The Guillotine: Twentieth-Century Classics That Won't Last No 26: Cecil B DeMille

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The Independent Culture
I'm ready for my close-up now, Mr DeMille!" So spoke Norma Desmond, the demented diva played by Gloria Swanson, in what was to be the actress's own glorious swan song, Billy Wilder's Sunset Boulevard.

For Wilder's audiences, Cecil B DeMille, one of the extremely rare Hollywood directors of the period (one might also cite Alfred Hitchcock and Frank Capra) to have enjoyed the same personal prestige as the stars they directed, was a household name. In those days one went to see a "DeMille movie" in exactly the way, today, one might go to a "Spielberg movie", except that then it was the exception instead of, as now, increasingly the rule.

Although a glance at his lengthy filmography reveals that he made far fewer than his current reputation would suggest, it's fair to say that DeMille's fame, or what remains of it, rests on his biblical or pseudo- biblical romances: the best-known were Samson and Delilah (in which Victor Mature brought down the temple walls with the sweaty, vein-popping energy of a circus strong-man ripping a telephone directory in half) and his twinned versions, one silent, the other sound, of The Ten Commandments. The American cinema's Grandpa Moses, he "filled in" the Bible as an infant fills in a colouring book, selecting only the gaudiest and most lurid of hues. And since he himself was of an authoritarian, right-wing cast of mind, it's perhaps not surprising that, even in his biopic of Christ, the silent King of Kings, one could detect a powerful whiff of the Old Testament.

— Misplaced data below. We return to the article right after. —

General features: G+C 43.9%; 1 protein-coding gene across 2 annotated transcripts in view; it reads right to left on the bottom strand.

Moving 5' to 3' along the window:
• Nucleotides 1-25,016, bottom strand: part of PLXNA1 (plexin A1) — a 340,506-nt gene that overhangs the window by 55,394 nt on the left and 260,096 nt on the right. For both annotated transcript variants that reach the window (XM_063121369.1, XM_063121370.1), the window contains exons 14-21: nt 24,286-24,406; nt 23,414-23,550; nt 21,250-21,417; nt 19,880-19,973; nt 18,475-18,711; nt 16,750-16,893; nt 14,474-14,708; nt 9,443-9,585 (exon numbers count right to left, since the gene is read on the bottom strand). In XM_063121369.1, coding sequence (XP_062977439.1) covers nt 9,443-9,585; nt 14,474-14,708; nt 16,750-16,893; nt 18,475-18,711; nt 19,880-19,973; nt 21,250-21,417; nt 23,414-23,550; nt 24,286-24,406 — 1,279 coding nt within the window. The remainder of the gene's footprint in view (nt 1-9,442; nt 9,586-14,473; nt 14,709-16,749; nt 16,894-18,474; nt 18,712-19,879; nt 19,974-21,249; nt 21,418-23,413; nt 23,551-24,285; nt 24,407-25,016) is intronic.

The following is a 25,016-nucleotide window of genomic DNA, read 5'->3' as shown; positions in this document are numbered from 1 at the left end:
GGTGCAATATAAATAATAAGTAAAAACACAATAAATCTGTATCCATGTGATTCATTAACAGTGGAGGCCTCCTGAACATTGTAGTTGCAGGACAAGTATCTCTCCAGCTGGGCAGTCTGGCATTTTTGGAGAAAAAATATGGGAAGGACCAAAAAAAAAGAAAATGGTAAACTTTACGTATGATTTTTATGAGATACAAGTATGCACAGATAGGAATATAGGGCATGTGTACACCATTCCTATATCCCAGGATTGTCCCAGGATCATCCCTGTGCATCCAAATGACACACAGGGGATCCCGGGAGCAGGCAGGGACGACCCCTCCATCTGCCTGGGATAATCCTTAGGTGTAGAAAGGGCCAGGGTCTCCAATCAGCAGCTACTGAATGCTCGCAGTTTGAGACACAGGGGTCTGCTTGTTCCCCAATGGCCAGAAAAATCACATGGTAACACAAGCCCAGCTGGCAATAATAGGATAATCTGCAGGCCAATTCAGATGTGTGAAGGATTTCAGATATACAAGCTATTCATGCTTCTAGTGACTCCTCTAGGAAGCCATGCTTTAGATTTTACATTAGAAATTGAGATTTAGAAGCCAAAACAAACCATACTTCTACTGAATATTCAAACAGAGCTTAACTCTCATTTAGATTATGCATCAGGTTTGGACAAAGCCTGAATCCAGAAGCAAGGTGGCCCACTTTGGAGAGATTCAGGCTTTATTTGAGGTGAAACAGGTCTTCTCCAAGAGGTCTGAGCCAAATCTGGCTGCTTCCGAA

It was, too, to Hollywood's Old Testament that DeMille himself belonged. It's a curious fact of film history that, even if the popularity of every genre cyclically rises and falls, none of them ultimately ever dies. The musical is dead? What about Alan Parker's Evita, a huge commercial hit? The western is dead? What about Clint Eastwood's Unforgiven, one of the genuinely great films of the last decade? Yet there does exist one cinematic genre that would seem to be absolutely moribund: the biblical spectacle. Indeed, it may be said to have died twice over. Not only is it inconceivable that another will ever be made, but it's almost equally inconceivable that anyone will now care to take another look at those, DeMille's included, that already have been made.

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